I suppose you did learn some German while you were there? Can you still speak any?
I was 8 when we moved to Dusseldorf and 11 when we came back to the UK. In effect we were living on a British housing estate, and in the NAAFI (the Forces' shop) the staff spoke English. Mum liked the quality of the meat and veg in the village shops in a village called Holt which was not a very long walk away, and she soon learned the names of the various meats and veg. She had been broken into that in Dusseldorf, because we lived a long walk from the NAAFI and when we got Deutschmarks instead of stupid pretend paper money which you could spend only in the NAAFI and other British-run establishments it was much easier to go up the road to the small Otto Mess store and buy food there.
The British aren't much good at learning foreign languages, and I still cringe when I remember a magazine article I read when a teenager in the 1960s. The woman for whom it was ghost-written was a Service wife ie her husband was in the Armed Forces and she had been with her husband in West Germany. What a joke it was when she walked into a shop one day and bellowed 'Does anybody here speak English?!' only to be reminded that she was now in England. What an ambassador for the UK she must have been in West Germany.
That being so, I learned hardly any German words but at secondary school in the UK I chose German as my foreign language and studied it up to O level standard, I got a grade 3 (grade 6 was a pass) in it. I still remember some of it, and I can ask for things in shops in Switzerland. And sometimes make very simple conversation in German as well.
That has reminded me about the time Mum and I went on the Jungfraujoch. Mum had asthma so I told her to move and walk slowly when we arrived at the top station actually inside the Jungfrau. Of course she didn't so by the time we arrived out of the station and out into the daylight, though not outside, she was wheezing merrily away and decided she needed the loos. Within 10 seconds I was surrounded by middle-aged German ladies. 'Ist Ihre Mutter krank?' they demanded. 'Nein, nein,' quoth I, 'Sie ist OK.' But these kindly ladies were not to be put off. 'Ist Ihre Mutter krank?' they asked again. 'Nein, nein, sie ist OK und sie hat ihre medizin,' I replied. One of them delved into her handbag. 'Ich habe medizin!' she exclaimed. Just then Mum emerged, sounding much better; so I told her that these kind ladies were enquiring after her health. 'Oh, I'm quite all right,' said she with a smile. So I repeated that in German and then told the ladies that they were very good ladies and kind, and thank you very much etc. So off they went.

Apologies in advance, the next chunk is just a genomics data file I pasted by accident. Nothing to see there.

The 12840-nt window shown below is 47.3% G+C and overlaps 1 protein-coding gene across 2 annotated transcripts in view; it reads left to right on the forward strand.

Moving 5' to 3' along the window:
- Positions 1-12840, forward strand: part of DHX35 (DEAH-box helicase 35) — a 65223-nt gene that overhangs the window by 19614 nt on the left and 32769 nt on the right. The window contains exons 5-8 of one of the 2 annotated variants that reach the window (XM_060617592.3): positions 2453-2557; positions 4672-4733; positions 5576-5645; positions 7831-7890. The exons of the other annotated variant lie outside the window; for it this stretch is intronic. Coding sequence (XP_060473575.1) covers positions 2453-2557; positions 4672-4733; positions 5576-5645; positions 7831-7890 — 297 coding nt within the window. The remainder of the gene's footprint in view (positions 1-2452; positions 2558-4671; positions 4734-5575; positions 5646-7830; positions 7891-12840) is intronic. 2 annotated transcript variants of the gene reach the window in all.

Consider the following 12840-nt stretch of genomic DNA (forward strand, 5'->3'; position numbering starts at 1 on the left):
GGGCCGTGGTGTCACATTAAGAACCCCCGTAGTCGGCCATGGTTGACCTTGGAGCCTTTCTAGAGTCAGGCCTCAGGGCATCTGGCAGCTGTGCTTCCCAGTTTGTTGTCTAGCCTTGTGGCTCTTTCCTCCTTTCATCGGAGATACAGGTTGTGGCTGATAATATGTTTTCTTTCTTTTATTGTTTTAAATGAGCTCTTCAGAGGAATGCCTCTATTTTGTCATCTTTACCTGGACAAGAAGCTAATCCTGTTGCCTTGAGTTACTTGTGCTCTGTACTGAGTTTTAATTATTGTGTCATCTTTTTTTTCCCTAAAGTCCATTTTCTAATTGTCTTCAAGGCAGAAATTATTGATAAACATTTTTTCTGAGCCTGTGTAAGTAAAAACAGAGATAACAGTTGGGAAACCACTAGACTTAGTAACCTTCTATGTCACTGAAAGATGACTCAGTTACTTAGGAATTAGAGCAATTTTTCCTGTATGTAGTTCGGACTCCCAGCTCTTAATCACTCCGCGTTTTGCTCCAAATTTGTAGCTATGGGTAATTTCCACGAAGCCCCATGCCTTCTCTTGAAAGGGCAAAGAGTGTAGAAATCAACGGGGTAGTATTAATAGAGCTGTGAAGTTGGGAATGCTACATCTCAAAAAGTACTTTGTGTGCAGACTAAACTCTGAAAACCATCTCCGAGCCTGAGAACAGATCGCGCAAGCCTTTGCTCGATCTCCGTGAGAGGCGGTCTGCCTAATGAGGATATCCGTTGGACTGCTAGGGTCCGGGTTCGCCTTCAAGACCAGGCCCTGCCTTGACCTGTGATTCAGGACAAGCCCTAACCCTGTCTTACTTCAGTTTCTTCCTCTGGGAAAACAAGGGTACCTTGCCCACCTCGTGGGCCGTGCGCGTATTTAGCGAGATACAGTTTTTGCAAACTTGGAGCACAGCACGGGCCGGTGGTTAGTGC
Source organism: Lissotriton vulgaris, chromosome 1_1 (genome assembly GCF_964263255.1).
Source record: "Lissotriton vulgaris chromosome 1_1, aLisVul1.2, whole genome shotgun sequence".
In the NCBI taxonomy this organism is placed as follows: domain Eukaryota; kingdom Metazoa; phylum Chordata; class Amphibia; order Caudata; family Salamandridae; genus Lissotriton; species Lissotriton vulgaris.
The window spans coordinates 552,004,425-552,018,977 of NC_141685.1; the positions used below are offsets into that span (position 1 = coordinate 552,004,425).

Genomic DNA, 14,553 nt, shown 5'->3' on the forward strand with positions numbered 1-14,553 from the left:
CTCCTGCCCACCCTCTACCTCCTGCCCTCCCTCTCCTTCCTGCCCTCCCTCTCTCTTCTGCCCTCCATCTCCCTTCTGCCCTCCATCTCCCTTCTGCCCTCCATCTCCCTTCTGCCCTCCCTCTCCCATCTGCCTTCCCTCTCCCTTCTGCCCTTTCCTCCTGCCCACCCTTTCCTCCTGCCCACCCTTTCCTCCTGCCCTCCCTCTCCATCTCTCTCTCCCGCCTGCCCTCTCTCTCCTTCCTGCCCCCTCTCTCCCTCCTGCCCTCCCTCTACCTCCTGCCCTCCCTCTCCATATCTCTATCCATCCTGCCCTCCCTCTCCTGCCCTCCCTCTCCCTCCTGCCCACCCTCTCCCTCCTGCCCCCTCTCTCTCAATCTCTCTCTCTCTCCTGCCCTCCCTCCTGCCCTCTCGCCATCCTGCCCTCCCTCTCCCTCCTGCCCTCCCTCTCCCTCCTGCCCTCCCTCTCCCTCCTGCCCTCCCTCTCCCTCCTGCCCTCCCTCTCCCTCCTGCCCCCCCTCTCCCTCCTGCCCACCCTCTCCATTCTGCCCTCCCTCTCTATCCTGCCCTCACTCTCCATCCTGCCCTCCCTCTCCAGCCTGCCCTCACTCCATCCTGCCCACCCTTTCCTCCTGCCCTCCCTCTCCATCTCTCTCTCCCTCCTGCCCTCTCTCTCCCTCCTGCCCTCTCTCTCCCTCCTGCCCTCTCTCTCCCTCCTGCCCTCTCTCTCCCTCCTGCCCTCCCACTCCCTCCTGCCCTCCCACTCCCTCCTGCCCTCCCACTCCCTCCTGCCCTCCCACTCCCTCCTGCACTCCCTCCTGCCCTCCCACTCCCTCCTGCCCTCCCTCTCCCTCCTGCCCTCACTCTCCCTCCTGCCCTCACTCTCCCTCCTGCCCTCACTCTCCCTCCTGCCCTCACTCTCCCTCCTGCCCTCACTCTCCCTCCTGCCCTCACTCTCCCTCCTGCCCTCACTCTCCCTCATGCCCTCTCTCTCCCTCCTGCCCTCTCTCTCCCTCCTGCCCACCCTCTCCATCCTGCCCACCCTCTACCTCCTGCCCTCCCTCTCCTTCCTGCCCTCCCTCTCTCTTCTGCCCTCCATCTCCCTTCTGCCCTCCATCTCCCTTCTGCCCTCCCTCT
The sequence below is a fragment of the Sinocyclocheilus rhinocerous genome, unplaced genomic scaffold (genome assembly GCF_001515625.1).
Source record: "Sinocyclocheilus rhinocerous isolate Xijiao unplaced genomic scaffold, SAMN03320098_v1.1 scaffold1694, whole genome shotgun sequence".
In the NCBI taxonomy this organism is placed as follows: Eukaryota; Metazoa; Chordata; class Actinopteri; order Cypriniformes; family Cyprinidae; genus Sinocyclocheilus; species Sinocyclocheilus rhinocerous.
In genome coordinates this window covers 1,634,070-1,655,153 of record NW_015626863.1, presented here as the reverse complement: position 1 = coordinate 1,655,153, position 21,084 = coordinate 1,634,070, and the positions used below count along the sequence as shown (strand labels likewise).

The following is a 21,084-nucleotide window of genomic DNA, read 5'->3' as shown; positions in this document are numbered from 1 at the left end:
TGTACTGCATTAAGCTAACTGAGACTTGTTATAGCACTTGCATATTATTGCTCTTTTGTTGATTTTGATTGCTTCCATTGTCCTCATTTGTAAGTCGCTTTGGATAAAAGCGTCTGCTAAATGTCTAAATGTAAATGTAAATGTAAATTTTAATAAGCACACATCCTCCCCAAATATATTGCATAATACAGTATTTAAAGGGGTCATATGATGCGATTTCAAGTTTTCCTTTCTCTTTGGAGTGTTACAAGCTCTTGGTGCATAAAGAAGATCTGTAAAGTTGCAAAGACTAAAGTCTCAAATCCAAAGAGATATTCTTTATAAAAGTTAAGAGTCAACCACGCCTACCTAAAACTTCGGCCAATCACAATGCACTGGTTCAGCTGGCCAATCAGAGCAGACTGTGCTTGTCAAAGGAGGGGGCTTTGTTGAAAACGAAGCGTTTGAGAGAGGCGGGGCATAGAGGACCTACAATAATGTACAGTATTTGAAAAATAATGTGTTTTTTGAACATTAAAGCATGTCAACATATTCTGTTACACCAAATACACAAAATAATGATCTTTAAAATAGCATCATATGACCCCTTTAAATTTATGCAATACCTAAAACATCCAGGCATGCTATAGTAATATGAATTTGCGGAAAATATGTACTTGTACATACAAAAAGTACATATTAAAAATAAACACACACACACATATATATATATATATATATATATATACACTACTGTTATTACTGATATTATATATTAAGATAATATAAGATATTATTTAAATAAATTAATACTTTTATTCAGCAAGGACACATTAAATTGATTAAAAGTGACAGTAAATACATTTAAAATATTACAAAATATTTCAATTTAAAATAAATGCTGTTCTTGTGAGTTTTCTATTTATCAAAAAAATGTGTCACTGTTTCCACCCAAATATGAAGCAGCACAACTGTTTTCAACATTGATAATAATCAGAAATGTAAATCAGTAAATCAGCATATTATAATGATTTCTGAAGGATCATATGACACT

I also found one year that I could phone a taxi firm to take us from our friends' house to the train station, so we could go to Zurich airport and come home, and make that arrangement entirely in German. Ruth, our friend, would have done it for us but Peter had forgotten to take his insulin jabber to work with him so she needed to take it to his workplace in Zurich. So the taxi lady said about her driver 'Er kommt sofort!' Mum asked me 'When is the taxi coming?' 'Now!' replied I and out of the house we went with our hand luggage, our hold luggage having been checked in at the train station the day before.
Considering that I sat my German O level in 1967 I think I did quite well.
Like the late Chaircat Midge, I am not always right.